The world is like a ride in an amusement park, and when you choose to go on it you think it's real because that's how powerful our minds are. The ride goes up and down, around and around, it has thrills and chills, and it's very brightly colored, and it's very loud, and it's fun for a while. Many people have been on the ride a long time, and they begin to wonder, "Hey, is this real, or is this just a ride?" And other people have remembered, and they come back to us and say, "Hey, don't worry; don't be afraid, ever, because this is just a ride." And we … kill those people.
- Bill Hicks
One day during my first semester a couple of friends and I ended up in the law library after a lunch that consisted of several pitchers of Newcastle Brown Ale. We had another hour to kill before class so we sat in the library and watched stand-up comedy clips on our respective laptops. Seeing as how we aren’t unconditional assholes, we were polite enough to wear headphones. That soon ceased to matter however as one particular clip had me laughing like a stoned hyena.
I noticed a girl sitting two rows ahead shooting at us an occasional dirty look. I tried to keep it down. I passed the clip to my friends and they began to watch it with the same reaction I had—uncontrollable laughter. The girl got up and my first thought was, “shit, now I have to listen to her bitch us out.” But the talking to never happened. She got up, packed her stuff and left. Pretty soon I noticed everyone else who had given us dirty looks for interrupting their studying just get up and quietly leave. No one told us to shut up, no one complained to the administration. Every law student in the place merely tucked their tails and left without a single word.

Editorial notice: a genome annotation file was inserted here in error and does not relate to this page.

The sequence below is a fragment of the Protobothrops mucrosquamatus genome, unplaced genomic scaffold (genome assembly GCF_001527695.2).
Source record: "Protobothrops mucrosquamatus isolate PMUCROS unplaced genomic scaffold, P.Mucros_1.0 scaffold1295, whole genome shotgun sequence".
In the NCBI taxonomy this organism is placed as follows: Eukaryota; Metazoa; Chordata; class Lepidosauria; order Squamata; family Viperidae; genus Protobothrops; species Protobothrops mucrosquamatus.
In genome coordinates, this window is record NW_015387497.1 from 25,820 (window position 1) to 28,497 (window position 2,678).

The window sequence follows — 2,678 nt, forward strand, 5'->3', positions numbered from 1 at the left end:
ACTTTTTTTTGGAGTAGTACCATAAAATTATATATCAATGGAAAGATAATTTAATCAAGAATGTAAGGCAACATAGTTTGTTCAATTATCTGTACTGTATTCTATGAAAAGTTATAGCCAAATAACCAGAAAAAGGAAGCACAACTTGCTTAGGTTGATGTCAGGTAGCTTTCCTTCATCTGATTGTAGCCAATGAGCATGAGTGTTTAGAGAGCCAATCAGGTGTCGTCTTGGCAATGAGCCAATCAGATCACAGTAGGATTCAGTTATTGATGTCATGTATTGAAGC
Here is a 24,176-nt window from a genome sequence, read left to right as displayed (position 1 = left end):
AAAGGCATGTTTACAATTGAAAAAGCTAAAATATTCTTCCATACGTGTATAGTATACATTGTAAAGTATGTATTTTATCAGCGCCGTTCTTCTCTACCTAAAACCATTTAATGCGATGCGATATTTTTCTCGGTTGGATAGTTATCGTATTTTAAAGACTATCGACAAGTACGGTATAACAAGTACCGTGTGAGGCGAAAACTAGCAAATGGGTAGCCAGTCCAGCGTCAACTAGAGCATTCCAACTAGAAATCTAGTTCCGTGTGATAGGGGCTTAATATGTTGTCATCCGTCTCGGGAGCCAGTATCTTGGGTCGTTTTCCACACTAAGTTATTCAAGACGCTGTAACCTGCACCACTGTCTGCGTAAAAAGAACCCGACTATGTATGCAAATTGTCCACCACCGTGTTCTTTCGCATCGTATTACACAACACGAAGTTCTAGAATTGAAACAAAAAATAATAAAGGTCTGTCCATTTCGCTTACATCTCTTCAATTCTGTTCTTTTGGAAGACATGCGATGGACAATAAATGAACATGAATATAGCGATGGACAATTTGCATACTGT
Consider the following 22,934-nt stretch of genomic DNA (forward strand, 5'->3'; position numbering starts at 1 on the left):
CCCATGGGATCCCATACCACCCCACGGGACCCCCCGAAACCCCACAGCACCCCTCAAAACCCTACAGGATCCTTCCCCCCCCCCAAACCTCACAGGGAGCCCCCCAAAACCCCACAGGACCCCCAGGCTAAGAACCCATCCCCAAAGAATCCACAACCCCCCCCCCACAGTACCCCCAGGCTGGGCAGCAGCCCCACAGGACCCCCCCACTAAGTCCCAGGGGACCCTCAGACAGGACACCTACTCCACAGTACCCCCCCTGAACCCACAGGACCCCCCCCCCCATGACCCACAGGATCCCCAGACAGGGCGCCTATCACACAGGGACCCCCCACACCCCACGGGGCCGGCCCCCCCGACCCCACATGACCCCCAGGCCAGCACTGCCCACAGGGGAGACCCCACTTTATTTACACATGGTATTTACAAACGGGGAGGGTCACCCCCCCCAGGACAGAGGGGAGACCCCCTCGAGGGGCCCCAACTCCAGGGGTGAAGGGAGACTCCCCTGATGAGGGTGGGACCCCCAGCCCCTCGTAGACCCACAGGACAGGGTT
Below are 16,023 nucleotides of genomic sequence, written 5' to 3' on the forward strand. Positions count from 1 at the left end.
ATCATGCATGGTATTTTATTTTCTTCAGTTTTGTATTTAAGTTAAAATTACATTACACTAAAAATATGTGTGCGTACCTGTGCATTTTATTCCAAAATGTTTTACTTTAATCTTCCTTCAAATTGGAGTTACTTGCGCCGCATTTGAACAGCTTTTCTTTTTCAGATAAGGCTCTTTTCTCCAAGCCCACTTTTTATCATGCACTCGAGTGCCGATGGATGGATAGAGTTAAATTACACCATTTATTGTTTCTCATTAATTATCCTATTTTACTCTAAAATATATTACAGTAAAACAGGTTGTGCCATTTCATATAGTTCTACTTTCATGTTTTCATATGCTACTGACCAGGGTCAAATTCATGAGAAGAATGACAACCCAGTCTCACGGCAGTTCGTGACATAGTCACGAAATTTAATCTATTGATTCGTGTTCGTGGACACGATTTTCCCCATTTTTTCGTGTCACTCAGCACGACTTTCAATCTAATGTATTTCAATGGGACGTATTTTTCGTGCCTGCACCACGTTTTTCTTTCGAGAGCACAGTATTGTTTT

Isn’t law school teaching us the ways of an adversarial system? What happened to all the sharks I kept hearing about?
The people who left without saying a word weren’t sharks. They were tools. A tool is something to be used. Useful for sure, but a tool can’t decide for itself what its use is. It has to wait for someone to come along and show it how it is expected to function. A tool’s life has no meaning in and of itself. Its meaning is solely derived by the person using it. At some level the tool knows that it is only being used so it tries to convince itself that its existence means something more by investing in whatever it is being used for.
I have only come across a handful of people in my life who understand that all of this is a game—law school, crony capitalism, keeping up with the Joneses down the street, office politics, the ever elusive American Dream; all games. Unless you’re independently wealthy enough not to care, or if you become a strange old hermit living beyond the Dune Sea, you have to play the game. And that’s fine. The problem is when people invest too much in the game because they think it matters; more times than not because they have nothing else going for them in their lives.
The people who left didn’t leave simply because we were interrupting their studying. They left because we were exposing the game to them. Here we were, three guys in the law library, drunk in the middle of the day watching Jimmy Carr on YouTube instead of fiercely highlighting our torts books like the good, responsible law students we were expected to be. We were having fun, and that is simply unacceptable to certain people because it goes against the perceived seriousness of our chosen profession. The same people who come to class every day in a freshly ironed shirt and tie are the same people who will burn out once they start working at a real law firm because they take themselves and their profession too seriously.
I met with my future Corporations professor recently to discuss deal law and to talk about what I should expect once I enter the field. He didn’t give me a lecture about the importance of the job or opine about the noble duty of the deal lawyer. He didn’t tell me stories about the pressures of feeling the weight of a thousand employees’ jobs hanging in the balance if a particular deal didn’t get done in time. He told me that a deal lawyer’s only real job is to settle conflicts between rich bastards so they can become richer—and that he loved every minute of that job.
Once you acknowledge that all of this is a game, not only are you ridding yourself of unnecessary stress, but you may even find yourself having fun playing it.